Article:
In The Book of Mormon, Mormans are lampooned, but also included. The message ends up being, whatever helps you get through the night. So why is not the same for Scientology?

This Going Clear attempts to illuminate by disproving the conceit that Scientology is a religion to begin with. It does an admirable job. High-ranking church members voice their regrets and their shame, now that they’ve left and been excommunicated (or detatched, in church lingo). They talk about the abuse they suffered, and the abuse they meted out. Tom Cruise is given a particularly harsh talking to and made to look an absolute fool, which he may well be.

Oscar winning director and writer Paul Haggis makes the documentary’s most compelling subject. He sits there, chagrined, to explain why and how he was taken in and why and how he woke up. But then, unless you’ve been locked in a windowless room for the past decade, you probably read the letter he wrote when the left the church and which was republished in hundreds of periodicals in 2009.

And perhaps you’ve also seen Paul Thomas Anderson’s The Master, which is a thinly veiled fictionalization of L. Ron Hubbard and Scientology. (And the video posted above collects a few clips from Steven Soderbergh’s Schizopolis, which isn’t about Scientology and is.)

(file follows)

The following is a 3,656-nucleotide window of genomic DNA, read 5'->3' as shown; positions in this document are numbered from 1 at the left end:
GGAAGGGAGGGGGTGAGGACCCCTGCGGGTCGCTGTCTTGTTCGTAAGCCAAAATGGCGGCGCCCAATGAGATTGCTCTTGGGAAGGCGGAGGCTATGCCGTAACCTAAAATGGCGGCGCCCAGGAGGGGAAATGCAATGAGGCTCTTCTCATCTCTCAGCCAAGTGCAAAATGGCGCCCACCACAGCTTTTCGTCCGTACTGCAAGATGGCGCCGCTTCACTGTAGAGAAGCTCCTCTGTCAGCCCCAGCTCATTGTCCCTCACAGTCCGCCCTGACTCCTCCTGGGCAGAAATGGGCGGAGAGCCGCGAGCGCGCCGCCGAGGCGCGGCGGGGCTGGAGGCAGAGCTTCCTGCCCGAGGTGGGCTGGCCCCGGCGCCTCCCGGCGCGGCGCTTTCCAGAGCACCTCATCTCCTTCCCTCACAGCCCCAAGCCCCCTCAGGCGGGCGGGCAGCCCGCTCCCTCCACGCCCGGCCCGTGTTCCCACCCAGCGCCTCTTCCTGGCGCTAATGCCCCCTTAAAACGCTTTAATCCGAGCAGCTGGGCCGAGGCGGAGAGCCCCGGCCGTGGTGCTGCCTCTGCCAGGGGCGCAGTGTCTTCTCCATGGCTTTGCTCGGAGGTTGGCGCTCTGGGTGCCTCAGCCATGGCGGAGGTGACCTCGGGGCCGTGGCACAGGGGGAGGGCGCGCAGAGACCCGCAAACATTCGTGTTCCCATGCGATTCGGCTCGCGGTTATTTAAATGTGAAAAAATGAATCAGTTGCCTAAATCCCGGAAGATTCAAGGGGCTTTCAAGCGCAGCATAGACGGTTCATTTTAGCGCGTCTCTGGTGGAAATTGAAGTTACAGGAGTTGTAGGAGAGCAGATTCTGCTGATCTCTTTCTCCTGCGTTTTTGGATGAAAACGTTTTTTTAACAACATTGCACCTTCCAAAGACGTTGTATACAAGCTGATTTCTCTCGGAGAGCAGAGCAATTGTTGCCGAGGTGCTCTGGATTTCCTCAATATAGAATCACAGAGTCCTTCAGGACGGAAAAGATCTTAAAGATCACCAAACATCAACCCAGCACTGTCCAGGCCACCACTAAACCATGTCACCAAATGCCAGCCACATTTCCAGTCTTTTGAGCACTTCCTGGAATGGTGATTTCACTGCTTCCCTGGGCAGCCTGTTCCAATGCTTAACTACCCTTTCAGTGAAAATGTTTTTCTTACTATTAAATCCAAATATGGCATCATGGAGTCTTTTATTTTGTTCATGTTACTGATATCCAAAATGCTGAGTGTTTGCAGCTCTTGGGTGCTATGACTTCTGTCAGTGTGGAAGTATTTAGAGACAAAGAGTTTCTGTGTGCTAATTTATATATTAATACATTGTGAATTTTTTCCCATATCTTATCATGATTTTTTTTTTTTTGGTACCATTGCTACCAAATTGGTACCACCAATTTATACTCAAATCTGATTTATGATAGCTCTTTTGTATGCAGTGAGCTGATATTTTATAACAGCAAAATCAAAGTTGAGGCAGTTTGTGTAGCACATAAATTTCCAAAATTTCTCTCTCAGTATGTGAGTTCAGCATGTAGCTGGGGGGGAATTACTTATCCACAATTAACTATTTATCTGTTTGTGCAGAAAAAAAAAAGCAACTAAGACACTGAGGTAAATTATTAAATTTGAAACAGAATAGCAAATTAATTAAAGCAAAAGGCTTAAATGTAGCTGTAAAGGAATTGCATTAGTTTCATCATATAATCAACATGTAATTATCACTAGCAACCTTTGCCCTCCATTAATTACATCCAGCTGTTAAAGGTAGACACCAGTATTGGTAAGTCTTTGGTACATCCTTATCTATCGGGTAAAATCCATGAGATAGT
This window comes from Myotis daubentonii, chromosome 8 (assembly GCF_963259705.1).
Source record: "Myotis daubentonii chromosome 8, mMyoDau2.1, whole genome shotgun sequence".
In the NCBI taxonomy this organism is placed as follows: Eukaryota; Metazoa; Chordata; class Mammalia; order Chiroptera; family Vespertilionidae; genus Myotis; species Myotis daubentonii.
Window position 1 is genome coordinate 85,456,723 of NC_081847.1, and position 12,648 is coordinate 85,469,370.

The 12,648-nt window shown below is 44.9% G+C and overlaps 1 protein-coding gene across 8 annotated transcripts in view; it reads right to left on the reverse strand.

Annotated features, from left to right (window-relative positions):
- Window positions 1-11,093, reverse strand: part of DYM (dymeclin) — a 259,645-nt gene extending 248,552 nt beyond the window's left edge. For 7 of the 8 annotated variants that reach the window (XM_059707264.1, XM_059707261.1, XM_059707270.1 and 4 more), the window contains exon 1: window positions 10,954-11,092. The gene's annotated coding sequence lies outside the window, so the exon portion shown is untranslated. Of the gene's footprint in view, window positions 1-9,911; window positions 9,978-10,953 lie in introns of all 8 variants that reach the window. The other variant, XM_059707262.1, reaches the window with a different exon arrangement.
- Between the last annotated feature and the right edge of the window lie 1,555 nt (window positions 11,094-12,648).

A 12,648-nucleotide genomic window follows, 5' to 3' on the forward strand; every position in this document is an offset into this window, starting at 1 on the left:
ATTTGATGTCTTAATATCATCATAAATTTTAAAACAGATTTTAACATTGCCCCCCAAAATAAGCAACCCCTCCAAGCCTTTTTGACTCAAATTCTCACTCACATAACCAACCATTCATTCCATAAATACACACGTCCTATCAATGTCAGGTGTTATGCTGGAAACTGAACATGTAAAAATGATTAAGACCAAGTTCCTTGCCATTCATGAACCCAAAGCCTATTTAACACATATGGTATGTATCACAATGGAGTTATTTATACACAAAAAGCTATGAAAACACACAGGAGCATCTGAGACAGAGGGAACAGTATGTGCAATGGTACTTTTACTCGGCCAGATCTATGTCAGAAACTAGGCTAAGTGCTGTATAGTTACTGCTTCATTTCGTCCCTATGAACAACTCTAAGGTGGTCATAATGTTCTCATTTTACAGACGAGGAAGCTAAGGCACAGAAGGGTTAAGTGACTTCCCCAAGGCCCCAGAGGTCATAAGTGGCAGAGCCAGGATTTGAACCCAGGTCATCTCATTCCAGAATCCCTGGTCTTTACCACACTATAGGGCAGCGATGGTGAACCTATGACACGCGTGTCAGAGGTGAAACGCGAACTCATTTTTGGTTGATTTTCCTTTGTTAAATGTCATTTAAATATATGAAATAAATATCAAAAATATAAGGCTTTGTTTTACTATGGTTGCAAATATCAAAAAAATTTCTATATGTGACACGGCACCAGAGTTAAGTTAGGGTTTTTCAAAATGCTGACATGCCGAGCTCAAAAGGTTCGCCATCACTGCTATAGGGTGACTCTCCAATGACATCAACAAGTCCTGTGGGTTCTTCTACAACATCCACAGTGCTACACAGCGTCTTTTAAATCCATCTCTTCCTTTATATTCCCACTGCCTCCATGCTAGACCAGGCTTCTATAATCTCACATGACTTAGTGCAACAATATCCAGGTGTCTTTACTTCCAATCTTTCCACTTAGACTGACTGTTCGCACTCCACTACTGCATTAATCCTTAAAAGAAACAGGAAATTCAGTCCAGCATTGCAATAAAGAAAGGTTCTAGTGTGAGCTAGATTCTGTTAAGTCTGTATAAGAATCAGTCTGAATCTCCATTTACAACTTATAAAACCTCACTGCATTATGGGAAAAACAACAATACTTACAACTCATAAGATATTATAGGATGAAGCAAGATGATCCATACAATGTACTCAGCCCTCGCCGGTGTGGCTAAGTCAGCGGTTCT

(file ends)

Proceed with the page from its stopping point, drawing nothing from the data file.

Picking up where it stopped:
So watching Going Clear isn’t so much an exposé. It’s more of a talking to. After soaking in its detail and its reason, one feels frustrated. Why look for grand conspiracies in the assassination of John F. Kennedy or in 9/11 when here is one before us, begging to be unmasked, its purveyors publicly excoriated and incarcerated?

That is what Going Clear is good for — assuming you haven’t remained thus far shockingly unaware. It is a mass-market document, easily accessible, compellingly irrefutable, and potentially powerful enough to overcome our inertia.

Do you work for the IRS? The government of the United States or any other country in which Scientology abuses the weak and gullible and, in return, devours resources like a swarm of nuclear-powered army ants?

Maybe now is a good time to show these bums the door? Let us all wipe our hands and take this moment to commit to going clear.

Yeah, well, you know, that's just, like, your opinion, man.